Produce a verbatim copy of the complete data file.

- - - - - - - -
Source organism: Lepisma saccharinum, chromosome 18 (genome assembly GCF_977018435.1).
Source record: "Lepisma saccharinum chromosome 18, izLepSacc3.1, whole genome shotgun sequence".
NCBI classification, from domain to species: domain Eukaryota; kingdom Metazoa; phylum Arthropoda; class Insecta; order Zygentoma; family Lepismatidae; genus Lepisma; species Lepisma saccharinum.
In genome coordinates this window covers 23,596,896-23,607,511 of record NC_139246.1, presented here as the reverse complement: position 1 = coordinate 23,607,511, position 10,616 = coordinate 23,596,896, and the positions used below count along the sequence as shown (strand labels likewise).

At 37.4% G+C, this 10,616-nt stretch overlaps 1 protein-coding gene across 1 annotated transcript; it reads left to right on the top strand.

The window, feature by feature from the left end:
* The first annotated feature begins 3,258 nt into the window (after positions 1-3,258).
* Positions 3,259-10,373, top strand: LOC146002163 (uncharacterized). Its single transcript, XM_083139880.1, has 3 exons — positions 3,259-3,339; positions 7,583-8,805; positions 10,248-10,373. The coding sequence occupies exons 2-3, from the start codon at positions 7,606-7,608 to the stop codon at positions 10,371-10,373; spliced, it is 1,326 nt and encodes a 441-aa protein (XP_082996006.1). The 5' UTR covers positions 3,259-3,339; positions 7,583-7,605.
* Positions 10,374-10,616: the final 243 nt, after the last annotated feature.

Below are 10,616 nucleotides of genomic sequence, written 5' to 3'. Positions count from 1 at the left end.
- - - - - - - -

Source organism: Lepisma saccharinum, chromosome 18 (genome assembly GCF_977018435.1).
Source record: "Lepisma saccharinum chromosome 18, izLepSacc3.1, whole genome shotgun sequence".
NCBI classification, from domain to species: domain Eukaryota; kingdom Metazoa; phylum Arthropoda; class Insecta; order Zygentoma; family Lepismatidae; genus Lepisma; species Lepisma saccharinum.
In genome coordinates this window covers 23,596,896-23,607,511 of record NC_139246.1, presented here as the reverse complement: position 1 = coordinate 23,607,511, position 10,616 = coordinate 23,596,896, and the positions used below count along the sequence as shown (strand labels likewise).

At 37.4% G+C, this 10,616-nt stretch overlaps 1 protein-coding gene across 1 annotated transcript; it reads left to right on the top strand.

The window, feature by feature from the left end:
* The first annotated feature begins 3,258 nt into the window (after positions 1-3,258).
* Positions 3,259-10,373, top strand: LOC146002163 (uncharacterized). Its single transcript, XM_083139880.1, has 3 exons — positions 3,259-3,339; positions 7,583-8,805; positions 10,248-10,373. The coding sequence occupies exons 2-3, from the start codon at positions 7,606-7,608 to the stop codon at positions 10,371-10,373; spliced, it is 1,326 nt and encodes a 441-aa protein (XP_082996006.1). The 5' UTR covers positions 3,259-3,339; positions 7,583-7,605.
* Positions 10,374-10,616: the final 243 nt, after the last annotated feature.

Below are 10,616 nucleotides of genomic sequence, written 5' to 3'. Positions count from 1 at the left end.